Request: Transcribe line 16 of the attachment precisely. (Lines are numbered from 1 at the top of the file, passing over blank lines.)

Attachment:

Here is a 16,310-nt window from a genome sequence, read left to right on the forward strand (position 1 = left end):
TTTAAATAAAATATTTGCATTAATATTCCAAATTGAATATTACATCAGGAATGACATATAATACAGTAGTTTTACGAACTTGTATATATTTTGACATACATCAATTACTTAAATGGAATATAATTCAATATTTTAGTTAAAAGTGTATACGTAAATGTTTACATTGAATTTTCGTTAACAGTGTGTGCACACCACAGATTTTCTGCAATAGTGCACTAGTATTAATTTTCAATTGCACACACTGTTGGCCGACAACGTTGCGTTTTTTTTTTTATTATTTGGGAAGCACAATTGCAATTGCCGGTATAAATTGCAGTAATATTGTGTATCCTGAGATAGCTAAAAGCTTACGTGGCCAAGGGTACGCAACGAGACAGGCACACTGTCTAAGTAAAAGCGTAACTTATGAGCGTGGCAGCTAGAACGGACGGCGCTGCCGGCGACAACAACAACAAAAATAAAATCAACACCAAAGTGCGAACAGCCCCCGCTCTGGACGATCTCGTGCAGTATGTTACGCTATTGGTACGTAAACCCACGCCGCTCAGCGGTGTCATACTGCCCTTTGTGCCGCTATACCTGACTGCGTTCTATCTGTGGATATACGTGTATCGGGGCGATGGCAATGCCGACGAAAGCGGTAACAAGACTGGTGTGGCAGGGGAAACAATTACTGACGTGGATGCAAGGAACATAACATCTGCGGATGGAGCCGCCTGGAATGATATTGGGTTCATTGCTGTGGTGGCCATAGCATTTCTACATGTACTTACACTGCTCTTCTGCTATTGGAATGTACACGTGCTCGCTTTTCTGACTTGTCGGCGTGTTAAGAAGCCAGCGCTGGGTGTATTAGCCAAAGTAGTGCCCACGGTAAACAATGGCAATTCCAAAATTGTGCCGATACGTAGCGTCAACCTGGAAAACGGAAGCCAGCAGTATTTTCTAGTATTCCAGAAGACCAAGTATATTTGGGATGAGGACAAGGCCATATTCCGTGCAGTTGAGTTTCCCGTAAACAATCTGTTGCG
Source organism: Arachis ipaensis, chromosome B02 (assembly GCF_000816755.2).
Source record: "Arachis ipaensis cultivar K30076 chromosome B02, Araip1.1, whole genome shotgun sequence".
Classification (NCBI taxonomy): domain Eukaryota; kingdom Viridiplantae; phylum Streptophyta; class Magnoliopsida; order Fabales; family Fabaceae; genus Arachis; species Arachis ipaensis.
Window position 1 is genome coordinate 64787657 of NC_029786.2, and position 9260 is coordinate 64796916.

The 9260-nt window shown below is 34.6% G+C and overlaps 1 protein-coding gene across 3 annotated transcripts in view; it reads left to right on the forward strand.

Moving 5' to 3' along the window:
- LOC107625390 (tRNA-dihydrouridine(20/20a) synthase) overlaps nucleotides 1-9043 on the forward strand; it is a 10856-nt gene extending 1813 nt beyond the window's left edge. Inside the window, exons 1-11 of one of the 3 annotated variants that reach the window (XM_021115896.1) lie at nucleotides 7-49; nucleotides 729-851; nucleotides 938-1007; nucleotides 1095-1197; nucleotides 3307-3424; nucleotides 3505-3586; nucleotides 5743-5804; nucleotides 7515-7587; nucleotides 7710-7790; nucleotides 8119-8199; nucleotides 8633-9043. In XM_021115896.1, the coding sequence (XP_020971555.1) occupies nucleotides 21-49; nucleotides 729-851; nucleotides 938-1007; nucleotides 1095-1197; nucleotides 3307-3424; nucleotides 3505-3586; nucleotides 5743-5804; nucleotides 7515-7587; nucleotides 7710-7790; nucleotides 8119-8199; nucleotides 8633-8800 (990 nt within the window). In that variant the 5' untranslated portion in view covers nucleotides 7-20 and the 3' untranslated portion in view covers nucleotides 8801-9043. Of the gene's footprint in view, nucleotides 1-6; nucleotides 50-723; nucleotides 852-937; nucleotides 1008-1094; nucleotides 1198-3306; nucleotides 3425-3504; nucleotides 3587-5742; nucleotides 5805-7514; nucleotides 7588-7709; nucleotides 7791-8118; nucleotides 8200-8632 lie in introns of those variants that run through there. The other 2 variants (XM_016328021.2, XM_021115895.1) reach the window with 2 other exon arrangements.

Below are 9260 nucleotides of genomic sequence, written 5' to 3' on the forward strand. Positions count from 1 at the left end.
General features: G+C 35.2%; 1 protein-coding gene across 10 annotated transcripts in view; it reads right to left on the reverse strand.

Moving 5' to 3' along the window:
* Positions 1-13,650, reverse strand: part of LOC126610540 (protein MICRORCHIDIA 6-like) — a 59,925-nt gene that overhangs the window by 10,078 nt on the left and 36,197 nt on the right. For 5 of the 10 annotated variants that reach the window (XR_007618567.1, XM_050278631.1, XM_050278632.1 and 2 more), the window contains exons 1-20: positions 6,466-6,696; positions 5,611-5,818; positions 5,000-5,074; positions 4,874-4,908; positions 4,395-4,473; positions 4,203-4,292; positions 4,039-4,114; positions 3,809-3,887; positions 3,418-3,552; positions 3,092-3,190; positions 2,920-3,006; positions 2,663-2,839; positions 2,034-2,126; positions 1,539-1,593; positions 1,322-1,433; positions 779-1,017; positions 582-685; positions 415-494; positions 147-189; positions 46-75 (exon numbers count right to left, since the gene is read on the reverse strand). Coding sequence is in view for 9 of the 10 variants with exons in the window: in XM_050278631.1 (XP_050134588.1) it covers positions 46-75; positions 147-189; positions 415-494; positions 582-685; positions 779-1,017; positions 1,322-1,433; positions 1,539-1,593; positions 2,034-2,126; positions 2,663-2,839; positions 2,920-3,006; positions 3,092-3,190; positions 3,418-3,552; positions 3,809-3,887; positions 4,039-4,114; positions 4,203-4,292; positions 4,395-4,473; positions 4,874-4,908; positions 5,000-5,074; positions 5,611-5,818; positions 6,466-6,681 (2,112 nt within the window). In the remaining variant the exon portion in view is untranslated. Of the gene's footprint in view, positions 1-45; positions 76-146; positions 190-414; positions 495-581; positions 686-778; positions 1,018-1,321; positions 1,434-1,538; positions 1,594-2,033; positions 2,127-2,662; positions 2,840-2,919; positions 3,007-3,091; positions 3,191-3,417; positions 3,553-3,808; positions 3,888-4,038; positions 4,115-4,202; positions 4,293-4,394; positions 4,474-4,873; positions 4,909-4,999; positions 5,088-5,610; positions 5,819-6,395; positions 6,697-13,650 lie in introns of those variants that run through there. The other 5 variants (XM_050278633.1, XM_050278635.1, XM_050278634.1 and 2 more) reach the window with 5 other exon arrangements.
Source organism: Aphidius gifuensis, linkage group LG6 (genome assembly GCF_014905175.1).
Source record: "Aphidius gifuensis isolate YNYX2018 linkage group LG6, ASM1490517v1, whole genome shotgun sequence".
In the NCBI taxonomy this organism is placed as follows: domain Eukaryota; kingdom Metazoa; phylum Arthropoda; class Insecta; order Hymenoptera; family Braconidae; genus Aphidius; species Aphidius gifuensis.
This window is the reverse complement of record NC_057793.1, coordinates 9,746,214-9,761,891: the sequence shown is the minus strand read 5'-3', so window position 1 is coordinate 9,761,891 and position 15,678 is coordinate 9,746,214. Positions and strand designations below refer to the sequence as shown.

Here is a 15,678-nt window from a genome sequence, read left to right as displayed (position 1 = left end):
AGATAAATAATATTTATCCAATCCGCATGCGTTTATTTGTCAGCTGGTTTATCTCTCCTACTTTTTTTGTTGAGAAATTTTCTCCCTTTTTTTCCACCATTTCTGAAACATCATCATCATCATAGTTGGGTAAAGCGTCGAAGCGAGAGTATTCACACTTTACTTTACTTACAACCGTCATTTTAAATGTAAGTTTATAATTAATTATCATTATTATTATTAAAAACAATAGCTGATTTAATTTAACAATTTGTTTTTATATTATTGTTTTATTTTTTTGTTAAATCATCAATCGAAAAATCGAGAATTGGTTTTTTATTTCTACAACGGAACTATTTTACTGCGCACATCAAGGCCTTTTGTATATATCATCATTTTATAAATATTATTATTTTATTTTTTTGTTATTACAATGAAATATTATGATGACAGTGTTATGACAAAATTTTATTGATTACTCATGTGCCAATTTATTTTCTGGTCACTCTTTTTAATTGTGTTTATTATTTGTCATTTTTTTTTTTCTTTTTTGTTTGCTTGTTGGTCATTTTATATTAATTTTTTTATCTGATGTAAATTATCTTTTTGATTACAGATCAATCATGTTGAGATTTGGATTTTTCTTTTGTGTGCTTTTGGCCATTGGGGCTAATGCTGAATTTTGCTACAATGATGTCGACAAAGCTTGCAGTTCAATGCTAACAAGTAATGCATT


In the NCBI taxonomy this organism is placed as follows: domain Eukaryota; kingdom Metazoa; phylum Arthropoda; class Insecta; order Hymenoptera; family Braconidae; genus Aphidius; species Aphidius gifuensis.